Re: Question about braille sign

Jonathan COHN

Sometimes characters with different meanings are used by visual writers because they feel they look better. For example, quote symbols can be just a straight line, or can curve toward the quoted text. In the latter case there is a different symbol for left and right quotes. I'm not sure if UNICODE designates a separate code for apostrophe vs single quote but if so, then there are three possibilities of what a sighted person might place in the apostrophe location. Further complicating this, is that the US English keyboard has only one key that is used for both apostrophe and quote and so often the word processor replaces the single quote with a more appropriate symbol.  Microsoft Word calls this smart quotes and it can be configured in the auto correct area of settings.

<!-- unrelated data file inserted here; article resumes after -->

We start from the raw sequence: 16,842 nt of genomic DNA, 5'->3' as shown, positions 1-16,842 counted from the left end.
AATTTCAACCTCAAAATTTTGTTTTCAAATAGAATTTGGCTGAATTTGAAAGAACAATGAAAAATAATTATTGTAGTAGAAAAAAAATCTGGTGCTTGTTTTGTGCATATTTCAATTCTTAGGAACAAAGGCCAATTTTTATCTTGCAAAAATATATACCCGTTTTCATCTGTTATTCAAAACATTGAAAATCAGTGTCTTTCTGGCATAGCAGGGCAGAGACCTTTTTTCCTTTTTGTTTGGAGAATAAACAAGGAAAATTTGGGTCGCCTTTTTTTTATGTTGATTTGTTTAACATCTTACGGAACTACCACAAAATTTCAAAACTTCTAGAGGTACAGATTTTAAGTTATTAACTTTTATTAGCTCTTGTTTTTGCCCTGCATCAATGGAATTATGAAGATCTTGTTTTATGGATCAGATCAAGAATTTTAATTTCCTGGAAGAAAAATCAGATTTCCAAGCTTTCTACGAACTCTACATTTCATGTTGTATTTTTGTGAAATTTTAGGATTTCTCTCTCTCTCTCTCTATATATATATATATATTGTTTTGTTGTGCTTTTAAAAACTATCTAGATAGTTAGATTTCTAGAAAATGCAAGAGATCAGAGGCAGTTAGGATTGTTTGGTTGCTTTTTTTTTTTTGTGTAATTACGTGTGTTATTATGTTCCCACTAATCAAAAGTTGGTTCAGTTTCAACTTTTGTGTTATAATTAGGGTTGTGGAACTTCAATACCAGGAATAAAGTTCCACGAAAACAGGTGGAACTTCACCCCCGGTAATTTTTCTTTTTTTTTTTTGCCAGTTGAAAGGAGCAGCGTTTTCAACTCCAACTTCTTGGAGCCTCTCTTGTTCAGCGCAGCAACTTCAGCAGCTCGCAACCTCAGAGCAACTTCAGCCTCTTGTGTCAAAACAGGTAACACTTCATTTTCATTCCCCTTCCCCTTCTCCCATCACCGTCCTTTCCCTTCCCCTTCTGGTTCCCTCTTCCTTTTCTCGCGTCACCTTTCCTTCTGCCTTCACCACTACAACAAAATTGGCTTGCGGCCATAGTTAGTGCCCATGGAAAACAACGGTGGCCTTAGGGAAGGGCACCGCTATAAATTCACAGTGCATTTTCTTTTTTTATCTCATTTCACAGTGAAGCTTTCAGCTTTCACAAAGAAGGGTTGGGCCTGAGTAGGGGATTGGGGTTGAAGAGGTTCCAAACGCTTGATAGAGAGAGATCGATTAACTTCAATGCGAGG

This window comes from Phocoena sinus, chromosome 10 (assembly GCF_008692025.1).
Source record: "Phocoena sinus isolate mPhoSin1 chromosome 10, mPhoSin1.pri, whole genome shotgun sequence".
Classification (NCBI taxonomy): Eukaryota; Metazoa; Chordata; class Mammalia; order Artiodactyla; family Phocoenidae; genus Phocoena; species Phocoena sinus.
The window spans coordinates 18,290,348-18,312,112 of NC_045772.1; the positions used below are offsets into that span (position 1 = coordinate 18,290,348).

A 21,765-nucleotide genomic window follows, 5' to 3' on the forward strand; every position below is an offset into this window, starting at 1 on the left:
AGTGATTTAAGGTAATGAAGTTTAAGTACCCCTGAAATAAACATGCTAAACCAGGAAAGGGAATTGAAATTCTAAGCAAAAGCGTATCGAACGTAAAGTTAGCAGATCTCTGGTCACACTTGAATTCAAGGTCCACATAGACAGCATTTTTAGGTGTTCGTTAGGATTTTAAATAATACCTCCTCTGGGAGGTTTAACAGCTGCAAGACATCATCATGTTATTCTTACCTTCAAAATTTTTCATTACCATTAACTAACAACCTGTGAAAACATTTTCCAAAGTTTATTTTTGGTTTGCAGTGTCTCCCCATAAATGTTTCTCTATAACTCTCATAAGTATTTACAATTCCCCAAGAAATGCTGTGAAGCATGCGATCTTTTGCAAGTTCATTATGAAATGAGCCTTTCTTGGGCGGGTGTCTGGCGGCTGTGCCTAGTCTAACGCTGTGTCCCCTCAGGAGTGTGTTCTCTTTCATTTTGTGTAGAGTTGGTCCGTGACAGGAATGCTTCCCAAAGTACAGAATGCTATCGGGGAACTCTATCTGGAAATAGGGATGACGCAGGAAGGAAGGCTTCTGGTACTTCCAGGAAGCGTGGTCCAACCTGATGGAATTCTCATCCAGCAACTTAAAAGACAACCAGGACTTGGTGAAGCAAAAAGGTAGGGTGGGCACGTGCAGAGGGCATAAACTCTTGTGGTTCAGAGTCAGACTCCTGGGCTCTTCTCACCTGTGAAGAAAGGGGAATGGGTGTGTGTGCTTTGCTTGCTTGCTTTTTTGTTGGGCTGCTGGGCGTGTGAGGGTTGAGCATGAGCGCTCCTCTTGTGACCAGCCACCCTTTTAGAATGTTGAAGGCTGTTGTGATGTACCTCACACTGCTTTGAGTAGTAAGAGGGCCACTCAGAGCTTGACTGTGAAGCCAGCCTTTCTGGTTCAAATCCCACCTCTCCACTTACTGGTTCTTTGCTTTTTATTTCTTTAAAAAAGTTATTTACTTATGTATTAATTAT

Now, the libelous is translating back from UNICODE to Braille and must decide for every   unicode character what to do with it. 
What should you do?  
1. Read by character and see how NVDA reads the individual character.
2. If NVDA says apostrophe then this is a bug in NVDA Braille translation tables that are provided by libelous.
Otherwise it might just be a rogue web designer.

If you consistently find that a particular non apostrophe character is used for the apostrophe, it might still be possible to get the Braille translator to re interpret it mid-word as an apostrophe.


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